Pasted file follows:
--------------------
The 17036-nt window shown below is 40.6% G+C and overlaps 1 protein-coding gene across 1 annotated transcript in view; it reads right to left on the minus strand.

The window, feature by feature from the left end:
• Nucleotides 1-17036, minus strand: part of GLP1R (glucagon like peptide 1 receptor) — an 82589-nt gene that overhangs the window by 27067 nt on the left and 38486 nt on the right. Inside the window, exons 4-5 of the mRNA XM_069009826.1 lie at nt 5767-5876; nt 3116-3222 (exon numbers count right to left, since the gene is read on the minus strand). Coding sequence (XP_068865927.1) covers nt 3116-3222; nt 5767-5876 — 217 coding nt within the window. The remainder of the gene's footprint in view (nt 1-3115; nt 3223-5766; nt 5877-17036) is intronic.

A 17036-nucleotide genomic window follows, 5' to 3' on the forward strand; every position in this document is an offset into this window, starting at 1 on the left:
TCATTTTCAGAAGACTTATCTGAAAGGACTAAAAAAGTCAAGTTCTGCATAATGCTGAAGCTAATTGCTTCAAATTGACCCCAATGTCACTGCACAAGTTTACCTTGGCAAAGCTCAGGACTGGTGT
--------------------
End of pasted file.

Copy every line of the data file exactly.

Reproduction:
The 17036-nt window shown below is 40.6% G+C and overlaps 1 protein-coding gene across 1 annotated transcript in view; it reads right to left on the minus strand.

The window, feature by feature from the left end:
• Nucleotides 1-17036, minus strand: part of GLP1R (glucagon like peptide 1 receptor) — an 82589-nt gene that overhangs the window by 27067 nt on the left and 38486 nt on the right. Inside the window, exons 4-5 of the mRNA XM_069009826.1 lie at nt 5767-5876; nt 3116-3222 (exon numbers count right to left, since the gene is read on the minus strand). Coding sequence (XP_068865927.1) covers nt 3116-3222; nt 5767-5876 — 217 coding nt within the window. The remainder of the gene's footprint in view (nt 1-3115; nt 3223-5766; nt 5877-17036) is intronic.

A 17036-nucleotide genomic window follows, 5' to 3' on the forward strand; every position in this document is an offset into this window, starting at 1 on the left:
TCATTTTCAGAAGACTTATCTGAAAGGACTAAAAAAGTCAAGTTCTGCATAATGCTGAAGCTAATTGCTTCAAATTGACCCCAATGTCACTGCACAAGTTTACCTTGGCAAAGCTCAGGACTGGTGT